All I need is a little bit of magic

All I need is a little bit of magic September 10, 2011

At her blog, Onion Work, Ruby Sara has recently posted about the beginnings of her spiritual journey and the fascination that magic played.  She denies that this fascination with magic was escapism:

And it was for magic specifically that I ached. To some, this yearning may seem the antithesis of my views regarding the need for a religion of Right Here This Body This Planet Beautiful Beautiful Right Now, rooted in the Mama, the present, the Real, with a wicked aversion to technology and anything that escapes the senses or the body [… my longing for magic] could be seen as a desire to escape this-world, to transcend or trick the mundane laws of real life…because real life isn’t beautiful or mysterious or good enough.

In my case, that’s exactly what it was.  Like Ruby Sara, I was a fantasy geek in high school.  My favorite books were the Dragonlance series by Margaret Weis and Tracy Hickman.  And my favorite character was Raistlin, the physically weak, but magically powerful mage.

Raistlin from Margaret Weis and Tracy Hickman’s Dragonlance series

Whenever I played roleplaying games, I always played the wizard.  And it was actually my interest in magic that led me to pick up Frazer’s The Golden Bough the first time (although Frazer, as it turns out, is not sympathetic to magic — pun intended).  I fantasized about a world where the power of mind could compete with the power of muscle on the physical level.  As I was a skinny and physically uncoordinated teen, no doubt my fantasy had something to do with my fear of (mostly imaginary) bullies.  I even had a kind of mental tick which would cause me to compulsively repeat the phrase, “All I need is a little bit of magic”, when I was feeling overwhelmed.  My interest in magic was definitely escapist.

One might expect, then, that I would have embraced magic as a Pagan.  But nothing could be farther from the truth.  In fact, I am repulsed by the very notion of magic and resent its association with Neopaganism.  Magic, by which I mean, ritualized wishful thinking, which is based on the false premise that thought or intention alone can change the material world.

The most common explanation among Pagans for how magic works is that the world is permeated by a kind of spiritual energy, which is not susceptible to scientific measurement, but which can effect changes in the material world.  This energy supposedly can be manipulated by focusing one’s mind or will toward an intended goal.  Sometimes, invocations of “chaos theory” or Heisenberg’s Uncertainty Principle are thrown in to smooth over any perceived logical gaps.  I’m not going to go into why all this is nonsense to me.  If you believe in it, I’m not going to convince you otherwise.  And if you don’t, then I don’t need to convince you.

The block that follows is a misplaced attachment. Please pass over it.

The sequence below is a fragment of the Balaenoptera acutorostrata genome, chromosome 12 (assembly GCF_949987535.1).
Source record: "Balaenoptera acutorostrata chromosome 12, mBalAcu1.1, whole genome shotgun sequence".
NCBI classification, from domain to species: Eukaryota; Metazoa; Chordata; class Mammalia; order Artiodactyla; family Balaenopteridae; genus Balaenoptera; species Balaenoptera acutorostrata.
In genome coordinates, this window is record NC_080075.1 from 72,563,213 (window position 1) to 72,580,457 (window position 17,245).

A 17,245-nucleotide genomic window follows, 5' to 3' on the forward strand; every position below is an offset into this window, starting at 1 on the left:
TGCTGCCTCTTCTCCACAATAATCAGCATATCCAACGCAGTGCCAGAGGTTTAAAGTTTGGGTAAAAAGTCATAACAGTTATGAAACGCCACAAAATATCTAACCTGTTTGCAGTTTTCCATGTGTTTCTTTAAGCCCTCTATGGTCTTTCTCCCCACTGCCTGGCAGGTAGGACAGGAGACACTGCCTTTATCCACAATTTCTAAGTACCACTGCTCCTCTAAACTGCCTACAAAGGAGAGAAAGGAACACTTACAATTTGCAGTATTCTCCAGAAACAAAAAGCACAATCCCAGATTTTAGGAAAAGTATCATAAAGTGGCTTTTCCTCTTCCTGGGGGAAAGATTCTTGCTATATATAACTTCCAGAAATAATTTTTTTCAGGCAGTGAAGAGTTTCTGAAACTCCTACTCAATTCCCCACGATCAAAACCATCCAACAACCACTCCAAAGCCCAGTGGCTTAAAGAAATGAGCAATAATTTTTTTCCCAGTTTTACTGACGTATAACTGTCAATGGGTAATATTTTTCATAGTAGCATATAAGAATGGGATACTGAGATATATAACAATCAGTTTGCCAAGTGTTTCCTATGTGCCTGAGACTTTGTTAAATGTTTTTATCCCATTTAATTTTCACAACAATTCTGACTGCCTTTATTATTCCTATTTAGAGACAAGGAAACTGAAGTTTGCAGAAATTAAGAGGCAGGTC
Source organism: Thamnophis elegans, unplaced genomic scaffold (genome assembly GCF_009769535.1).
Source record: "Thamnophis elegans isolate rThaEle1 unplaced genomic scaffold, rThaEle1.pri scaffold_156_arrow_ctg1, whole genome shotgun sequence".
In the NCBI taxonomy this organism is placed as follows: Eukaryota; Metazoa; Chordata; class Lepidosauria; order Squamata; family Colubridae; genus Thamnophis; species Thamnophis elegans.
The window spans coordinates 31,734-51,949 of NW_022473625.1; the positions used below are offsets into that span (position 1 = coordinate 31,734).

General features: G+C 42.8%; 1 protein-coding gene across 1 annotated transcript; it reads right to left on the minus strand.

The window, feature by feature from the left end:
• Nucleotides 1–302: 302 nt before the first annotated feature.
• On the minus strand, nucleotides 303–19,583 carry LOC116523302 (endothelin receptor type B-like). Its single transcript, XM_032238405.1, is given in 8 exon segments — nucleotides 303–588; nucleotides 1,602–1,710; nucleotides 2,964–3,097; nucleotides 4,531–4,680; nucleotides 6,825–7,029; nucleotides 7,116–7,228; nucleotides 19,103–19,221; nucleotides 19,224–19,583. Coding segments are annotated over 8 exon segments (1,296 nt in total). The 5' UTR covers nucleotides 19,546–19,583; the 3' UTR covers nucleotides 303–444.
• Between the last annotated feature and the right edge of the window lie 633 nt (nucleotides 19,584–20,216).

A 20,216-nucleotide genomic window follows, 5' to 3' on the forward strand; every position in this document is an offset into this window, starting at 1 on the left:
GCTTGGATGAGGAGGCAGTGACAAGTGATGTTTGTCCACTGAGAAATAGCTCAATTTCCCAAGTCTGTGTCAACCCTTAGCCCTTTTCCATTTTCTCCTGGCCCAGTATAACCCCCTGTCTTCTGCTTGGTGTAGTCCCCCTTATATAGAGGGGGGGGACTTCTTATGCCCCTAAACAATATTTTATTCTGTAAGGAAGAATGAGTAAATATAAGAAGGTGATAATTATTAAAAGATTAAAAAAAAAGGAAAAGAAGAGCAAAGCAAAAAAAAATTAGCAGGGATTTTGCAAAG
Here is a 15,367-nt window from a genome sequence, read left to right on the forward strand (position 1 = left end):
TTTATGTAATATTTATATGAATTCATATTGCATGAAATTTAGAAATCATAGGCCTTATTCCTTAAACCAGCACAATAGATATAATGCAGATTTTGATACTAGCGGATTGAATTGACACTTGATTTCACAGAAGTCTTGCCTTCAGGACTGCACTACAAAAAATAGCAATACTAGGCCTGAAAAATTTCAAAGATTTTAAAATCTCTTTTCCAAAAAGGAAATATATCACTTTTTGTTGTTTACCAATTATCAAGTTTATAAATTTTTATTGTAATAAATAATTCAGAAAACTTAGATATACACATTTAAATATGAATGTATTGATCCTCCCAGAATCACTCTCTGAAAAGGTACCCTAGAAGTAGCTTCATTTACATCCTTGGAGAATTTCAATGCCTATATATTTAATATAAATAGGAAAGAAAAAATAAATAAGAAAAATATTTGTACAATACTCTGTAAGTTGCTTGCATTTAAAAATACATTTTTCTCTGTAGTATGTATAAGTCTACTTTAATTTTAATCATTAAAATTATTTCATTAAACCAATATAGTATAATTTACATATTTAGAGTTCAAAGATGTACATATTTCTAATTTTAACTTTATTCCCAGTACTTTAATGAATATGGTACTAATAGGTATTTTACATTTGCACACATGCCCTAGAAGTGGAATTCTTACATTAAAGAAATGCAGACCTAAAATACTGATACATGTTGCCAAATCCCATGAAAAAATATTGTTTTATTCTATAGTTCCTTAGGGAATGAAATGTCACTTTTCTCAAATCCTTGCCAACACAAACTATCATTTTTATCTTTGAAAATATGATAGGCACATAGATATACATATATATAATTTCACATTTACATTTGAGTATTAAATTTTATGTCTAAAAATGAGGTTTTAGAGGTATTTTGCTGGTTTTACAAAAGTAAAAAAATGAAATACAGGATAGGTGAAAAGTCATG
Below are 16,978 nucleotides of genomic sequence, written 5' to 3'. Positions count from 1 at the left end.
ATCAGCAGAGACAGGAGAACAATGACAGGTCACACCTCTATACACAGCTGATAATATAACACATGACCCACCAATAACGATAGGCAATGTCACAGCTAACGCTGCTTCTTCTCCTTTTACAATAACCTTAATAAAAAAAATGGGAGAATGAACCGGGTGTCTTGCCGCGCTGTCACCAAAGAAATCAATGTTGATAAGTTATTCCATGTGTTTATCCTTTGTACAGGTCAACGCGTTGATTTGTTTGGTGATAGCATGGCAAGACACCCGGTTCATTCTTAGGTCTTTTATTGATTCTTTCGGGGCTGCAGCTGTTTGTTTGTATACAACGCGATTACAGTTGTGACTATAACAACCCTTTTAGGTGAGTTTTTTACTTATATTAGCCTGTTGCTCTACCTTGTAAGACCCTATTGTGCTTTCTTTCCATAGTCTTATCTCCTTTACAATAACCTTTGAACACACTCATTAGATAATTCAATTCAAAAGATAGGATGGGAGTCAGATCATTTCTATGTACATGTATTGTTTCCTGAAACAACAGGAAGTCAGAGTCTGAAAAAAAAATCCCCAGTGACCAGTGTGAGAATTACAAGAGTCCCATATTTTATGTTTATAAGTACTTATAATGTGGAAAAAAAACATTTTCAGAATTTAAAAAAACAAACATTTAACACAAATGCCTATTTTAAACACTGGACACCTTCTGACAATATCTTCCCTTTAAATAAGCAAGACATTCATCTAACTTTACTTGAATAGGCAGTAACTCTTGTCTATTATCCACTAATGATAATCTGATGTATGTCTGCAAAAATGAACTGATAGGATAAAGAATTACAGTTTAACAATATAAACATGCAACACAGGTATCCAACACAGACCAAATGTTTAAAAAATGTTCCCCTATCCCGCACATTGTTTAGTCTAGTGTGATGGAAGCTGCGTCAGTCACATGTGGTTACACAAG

What I do want to discuss is why what I call “instrumental magic” is antithetical to the Neopagan ethos.  First, what is this Neopagan ethos?  Robert Ellwood and Harry Partin describe this in their book Religious and Spiritual Groups in Modern America:

“The unifying theme among the diverse Neo-Pagan traditions is the ecology of one’s relation to nature and to the various parts of one’s self.  As Neo-Pagans understand it, the Judaeo-Christian tradition teaches that the human intellectual will is to have dominion over the world, and over the unruly lesser parts of the human psyche, as it, in turn, is to be subordinate to the One God and his will.  The Neo-Pagans hold that, on the contrary, we must cooperate with nature and its deep forces on a basis of reverence and exchange. Of the parts of man, the imagination should be first among equals, for man’s true glory is not in what he commands, but in what he sees.  What wonders he sees of nature and of himself he leaves untouched, save to glorify and celebrate them.”

Instrumental magic runs counter to this unifying theme of Neopaganism.  The magical control of nature is in opposition to the more “religious” attitude of reverence of nature and the practice of cooperation with, rather than control over, nature which are central to the Neopagan ethos.  Instrumental magic is a vestige of Neopaganism’s origin in the occult tradition.  While Neopaganism is a product of the 1960‘s counterculture and the feminist movement, the form that it initially took was borrowed from British Wicca, which was a product of the Western occult Hermetic tradition.

Michael York, in his book Pagan Theology also distinguishes magic from paganism. York defines paganism (small “p”) as the “fundamental and atavistic human urge to express honor and homage.”  He states:

“Worship at this nonreflective and almost spontaneous stage of human growth, stripped of its theological overlay or baggage ad expressive of the root level of religion, is what I am identifying as pagan.”